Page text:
These experiments showed that in a group members tend to conform to the opinion/believes of the group even if they think differently. Instead of going against the group members conform to the group’s answer. E.g. in order to avoid being ridiculed.
Back to the team. What happened in the planning meeting?
In the planning as a coach I ask the commitment question after adding each user story. The questions are asked to the team one team member at a time. The first few said ‘Yes!’. Finally all team members said ‘Yes!’. But were they also thinking ‘Yes!’? Probably not.
What could be the reason for thinking ‘No!’ and saying ‘Yes!’? Inspired by a colleague [Gro13] I can think of:
- after having discussed the user story with the product owner for 10 min. it may be difficult to say ‘No!’, because this indicates that just 10 min. of group time have been wasted; conforming to the group and saying ‘Yes!’ is easier,
- after a few have said ‘Yes!’ it becomes increasingly less easy to say ‘Yes!’, again conforming to the group is easier,
- for the last members to be asked a ‘No!’ sounds like a ‘veto’ which doesn’t feel nice and (again) conforming to the group is easier.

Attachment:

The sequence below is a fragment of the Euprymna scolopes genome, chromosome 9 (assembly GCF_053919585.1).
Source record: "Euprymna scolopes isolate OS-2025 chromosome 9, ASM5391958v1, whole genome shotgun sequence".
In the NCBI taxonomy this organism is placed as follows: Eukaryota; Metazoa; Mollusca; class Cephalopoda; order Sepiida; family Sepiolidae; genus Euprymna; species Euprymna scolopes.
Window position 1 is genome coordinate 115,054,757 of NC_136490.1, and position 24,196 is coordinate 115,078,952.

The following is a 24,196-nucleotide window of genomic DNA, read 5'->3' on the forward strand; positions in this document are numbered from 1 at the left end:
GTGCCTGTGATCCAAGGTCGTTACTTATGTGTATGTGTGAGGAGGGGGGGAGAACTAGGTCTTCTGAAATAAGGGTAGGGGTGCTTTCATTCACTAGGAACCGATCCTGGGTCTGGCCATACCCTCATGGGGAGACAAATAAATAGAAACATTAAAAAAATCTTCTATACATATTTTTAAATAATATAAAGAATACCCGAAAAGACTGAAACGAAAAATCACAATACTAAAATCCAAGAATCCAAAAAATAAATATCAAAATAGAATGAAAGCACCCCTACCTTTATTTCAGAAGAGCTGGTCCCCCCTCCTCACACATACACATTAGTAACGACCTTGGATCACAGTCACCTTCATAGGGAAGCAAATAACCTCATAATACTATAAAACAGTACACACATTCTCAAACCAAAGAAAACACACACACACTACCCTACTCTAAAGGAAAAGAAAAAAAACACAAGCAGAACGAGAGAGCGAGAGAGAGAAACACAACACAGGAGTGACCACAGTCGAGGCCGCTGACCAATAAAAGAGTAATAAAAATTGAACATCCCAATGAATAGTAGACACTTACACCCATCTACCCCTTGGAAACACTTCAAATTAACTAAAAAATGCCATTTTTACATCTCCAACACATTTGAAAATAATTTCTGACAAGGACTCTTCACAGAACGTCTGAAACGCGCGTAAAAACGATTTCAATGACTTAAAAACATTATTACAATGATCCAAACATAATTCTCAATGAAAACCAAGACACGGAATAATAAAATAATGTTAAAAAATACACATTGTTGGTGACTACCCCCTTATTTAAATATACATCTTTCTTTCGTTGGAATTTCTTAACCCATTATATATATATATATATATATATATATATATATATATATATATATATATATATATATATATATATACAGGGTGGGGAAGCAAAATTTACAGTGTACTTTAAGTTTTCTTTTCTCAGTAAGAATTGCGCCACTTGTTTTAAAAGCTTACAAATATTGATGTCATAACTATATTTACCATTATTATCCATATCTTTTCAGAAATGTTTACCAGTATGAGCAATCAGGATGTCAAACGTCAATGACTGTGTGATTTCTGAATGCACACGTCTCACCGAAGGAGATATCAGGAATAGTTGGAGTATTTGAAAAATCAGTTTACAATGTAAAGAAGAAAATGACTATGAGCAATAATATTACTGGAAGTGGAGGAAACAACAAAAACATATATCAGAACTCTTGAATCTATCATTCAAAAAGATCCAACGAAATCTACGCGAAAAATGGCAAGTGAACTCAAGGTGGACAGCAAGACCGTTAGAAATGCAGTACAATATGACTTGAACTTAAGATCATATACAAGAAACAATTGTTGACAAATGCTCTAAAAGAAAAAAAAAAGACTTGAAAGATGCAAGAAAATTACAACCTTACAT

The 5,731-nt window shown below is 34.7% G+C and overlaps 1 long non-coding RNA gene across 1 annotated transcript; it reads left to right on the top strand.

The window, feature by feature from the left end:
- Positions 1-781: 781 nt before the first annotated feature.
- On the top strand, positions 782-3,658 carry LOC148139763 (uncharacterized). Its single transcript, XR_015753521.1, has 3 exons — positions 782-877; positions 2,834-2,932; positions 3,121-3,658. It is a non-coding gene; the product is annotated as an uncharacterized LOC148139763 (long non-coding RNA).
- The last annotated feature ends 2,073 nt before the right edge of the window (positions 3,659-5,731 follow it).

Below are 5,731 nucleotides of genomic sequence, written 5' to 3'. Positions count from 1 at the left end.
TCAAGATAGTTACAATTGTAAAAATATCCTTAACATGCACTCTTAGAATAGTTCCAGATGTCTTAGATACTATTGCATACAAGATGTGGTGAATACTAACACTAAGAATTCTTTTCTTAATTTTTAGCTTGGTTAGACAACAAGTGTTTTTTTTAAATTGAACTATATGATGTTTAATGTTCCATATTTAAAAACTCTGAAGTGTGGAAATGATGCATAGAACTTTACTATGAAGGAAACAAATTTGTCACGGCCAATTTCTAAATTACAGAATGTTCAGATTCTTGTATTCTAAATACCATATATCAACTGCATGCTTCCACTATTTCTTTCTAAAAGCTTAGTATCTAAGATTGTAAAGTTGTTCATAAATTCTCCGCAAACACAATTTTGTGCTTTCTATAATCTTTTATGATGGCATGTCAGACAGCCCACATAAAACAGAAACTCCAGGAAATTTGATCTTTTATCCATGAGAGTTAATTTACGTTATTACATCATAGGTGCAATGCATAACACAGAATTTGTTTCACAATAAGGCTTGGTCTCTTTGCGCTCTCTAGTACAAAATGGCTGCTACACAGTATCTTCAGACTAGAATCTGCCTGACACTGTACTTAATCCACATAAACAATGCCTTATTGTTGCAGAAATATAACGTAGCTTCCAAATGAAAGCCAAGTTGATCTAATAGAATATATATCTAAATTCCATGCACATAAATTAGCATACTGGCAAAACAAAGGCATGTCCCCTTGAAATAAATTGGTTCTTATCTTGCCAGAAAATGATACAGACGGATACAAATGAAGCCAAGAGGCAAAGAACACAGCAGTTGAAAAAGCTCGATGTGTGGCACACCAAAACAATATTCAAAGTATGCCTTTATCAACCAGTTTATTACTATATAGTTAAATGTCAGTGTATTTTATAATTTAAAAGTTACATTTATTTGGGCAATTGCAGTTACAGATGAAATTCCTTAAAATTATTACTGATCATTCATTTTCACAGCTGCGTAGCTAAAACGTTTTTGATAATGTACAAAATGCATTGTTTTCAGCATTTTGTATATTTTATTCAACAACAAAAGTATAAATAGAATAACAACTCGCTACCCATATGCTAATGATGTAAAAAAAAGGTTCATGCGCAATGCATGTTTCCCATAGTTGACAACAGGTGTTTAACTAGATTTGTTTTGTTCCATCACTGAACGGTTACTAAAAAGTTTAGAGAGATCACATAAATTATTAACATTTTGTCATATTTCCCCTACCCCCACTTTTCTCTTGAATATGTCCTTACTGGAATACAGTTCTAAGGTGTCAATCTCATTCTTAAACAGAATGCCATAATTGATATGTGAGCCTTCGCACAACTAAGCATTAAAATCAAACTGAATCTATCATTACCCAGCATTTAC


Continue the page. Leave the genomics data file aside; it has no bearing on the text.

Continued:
Using the velocity as a tool to decide that the sprint backlog is full and no more user stories should be taken prevents the line of thinking shown above. Team members do not have to say ‘No!’, their proven past performance does.
Role of the Scrum Master
How could you help as a scrum master?
Stick to the process and use the velocity to guard against group conforming effects. The velocity will tell the group that the limit of what is realistic to pick up in the next sprint has been reached, thereby preventing that the team thinks ‘No!’ but says ‘Yes!’.
This will help the team only on the short-term.
Role of the Coach
What is the role of the coach?
The team coach should stimulate the exchange of ideas and especially the differences in opinions between team members. This will help team members not to conform to the group.
Conforming to the group you would expect to see particularly in groups that have just formed. Here members in the group are reluctant in stating ideas and opinions that are different from the rest of the group. The role of the team coach would be help the team through this fase in group development.
This approach will help the team on the long-term.
Besides helping the team to determine the size of the sprint backlog and helping the product owner to prioritise, use of velocity aids the team to prevent committing to a sprint backlog while they actually do not want to commit.
|[ScrumGuide]||Scrum Guide, Ken Schwaber, Jeff Sutherland, 2013, https://www.scrum.org/Portals/0/Documents/Scrum%20Guides/2013/Scrum-Guide.pdf#zoom=100|
|[BlogChe]||The Asch Conformity Experiments, Kendra Cherry, http://psychology.about.com/od/classicpsychologystudies/p/conformity.htm|
|[Gro13]||Group Conformity, Rik de Groot, October 2013, Xebia XKE TED style|